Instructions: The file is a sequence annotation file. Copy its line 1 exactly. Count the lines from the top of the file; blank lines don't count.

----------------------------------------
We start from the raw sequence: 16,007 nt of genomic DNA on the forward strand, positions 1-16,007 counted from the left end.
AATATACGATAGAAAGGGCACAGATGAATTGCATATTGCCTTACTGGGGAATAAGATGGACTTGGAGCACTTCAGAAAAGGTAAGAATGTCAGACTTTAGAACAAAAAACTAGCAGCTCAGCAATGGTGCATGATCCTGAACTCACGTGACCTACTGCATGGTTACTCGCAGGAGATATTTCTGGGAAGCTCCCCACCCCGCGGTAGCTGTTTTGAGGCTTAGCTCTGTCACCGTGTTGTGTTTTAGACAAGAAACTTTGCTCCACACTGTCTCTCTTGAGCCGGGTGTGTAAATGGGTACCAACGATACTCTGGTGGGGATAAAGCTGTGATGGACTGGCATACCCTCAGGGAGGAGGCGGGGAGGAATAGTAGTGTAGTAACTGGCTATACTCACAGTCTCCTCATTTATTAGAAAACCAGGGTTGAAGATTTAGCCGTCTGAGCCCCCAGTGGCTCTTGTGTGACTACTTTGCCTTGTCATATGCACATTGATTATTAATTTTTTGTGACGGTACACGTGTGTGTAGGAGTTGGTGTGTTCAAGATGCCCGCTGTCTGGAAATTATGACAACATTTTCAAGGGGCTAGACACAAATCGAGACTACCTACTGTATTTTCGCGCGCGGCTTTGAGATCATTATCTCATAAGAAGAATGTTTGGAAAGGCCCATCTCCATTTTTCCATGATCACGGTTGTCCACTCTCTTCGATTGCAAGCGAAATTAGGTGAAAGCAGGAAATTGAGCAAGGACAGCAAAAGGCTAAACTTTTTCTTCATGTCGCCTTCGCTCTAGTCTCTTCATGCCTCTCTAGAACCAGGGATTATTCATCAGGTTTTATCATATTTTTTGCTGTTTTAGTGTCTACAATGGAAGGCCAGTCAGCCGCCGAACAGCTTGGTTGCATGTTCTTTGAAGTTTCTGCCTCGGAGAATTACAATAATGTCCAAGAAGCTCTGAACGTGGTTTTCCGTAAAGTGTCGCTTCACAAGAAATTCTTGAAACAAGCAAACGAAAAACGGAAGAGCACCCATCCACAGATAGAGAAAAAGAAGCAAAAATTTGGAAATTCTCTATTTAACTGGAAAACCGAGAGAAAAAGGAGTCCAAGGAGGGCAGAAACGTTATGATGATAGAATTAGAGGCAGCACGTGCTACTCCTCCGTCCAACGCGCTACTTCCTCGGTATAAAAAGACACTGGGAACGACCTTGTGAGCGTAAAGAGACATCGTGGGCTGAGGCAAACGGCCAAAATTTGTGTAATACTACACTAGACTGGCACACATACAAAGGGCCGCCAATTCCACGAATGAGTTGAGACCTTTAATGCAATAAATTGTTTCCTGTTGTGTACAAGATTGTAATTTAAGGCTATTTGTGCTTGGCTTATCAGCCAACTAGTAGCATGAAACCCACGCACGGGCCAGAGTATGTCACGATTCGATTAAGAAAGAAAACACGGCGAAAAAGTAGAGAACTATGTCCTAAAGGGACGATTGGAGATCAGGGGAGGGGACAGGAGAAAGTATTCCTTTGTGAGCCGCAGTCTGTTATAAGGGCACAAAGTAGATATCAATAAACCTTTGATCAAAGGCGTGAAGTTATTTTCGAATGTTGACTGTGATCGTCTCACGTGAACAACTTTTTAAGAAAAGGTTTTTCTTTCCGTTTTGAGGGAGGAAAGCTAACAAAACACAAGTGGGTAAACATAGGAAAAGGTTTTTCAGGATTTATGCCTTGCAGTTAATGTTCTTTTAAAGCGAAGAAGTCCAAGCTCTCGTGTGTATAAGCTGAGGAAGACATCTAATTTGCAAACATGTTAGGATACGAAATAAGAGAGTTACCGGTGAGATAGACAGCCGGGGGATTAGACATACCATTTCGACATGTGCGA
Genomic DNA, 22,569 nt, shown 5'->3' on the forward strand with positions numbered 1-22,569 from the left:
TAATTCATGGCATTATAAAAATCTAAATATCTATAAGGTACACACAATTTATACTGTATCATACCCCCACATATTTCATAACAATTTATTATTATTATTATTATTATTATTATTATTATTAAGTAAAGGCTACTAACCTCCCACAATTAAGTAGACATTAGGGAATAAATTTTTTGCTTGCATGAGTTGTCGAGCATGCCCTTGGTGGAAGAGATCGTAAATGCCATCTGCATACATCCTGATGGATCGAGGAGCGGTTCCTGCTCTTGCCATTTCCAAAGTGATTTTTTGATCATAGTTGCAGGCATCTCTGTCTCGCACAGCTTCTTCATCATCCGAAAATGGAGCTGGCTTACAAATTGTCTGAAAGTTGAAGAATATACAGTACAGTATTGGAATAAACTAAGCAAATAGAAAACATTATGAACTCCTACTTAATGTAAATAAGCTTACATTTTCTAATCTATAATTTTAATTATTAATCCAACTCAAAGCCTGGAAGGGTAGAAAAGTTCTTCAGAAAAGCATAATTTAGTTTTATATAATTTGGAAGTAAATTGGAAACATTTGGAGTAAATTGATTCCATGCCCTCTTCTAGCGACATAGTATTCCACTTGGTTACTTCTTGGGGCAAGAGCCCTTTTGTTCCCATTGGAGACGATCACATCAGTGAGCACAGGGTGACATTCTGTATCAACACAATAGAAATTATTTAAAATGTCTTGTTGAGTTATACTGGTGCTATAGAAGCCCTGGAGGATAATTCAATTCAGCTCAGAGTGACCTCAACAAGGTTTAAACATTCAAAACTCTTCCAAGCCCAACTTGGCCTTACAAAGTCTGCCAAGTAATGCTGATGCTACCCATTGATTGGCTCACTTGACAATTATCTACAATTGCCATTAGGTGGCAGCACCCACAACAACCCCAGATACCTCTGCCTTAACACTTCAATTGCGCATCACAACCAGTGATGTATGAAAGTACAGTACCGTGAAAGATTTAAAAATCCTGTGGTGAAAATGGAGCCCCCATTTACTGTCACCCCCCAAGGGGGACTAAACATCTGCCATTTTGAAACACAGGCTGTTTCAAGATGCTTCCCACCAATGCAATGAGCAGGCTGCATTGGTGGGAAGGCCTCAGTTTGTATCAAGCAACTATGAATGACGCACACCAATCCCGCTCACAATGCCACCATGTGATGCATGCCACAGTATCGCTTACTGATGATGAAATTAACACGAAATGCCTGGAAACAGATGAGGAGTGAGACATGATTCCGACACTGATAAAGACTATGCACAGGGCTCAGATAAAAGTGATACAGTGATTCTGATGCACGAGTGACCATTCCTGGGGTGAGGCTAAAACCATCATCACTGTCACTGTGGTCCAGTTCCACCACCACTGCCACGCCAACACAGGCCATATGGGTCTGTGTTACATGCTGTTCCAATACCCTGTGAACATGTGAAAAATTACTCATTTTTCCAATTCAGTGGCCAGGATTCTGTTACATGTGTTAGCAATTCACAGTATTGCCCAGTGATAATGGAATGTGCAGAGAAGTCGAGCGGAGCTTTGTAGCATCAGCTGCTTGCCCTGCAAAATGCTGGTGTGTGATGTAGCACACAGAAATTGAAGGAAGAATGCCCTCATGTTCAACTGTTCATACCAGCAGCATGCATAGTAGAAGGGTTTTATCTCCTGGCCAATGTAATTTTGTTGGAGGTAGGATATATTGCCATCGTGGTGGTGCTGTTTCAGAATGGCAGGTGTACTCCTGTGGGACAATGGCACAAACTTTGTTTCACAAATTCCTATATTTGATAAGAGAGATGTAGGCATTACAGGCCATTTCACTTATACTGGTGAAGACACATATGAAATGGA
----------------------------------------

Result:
We start from the raw sequence: 16,007 nt of genomic DNA on the forward strand, positions 1-16,007 counted from the left end.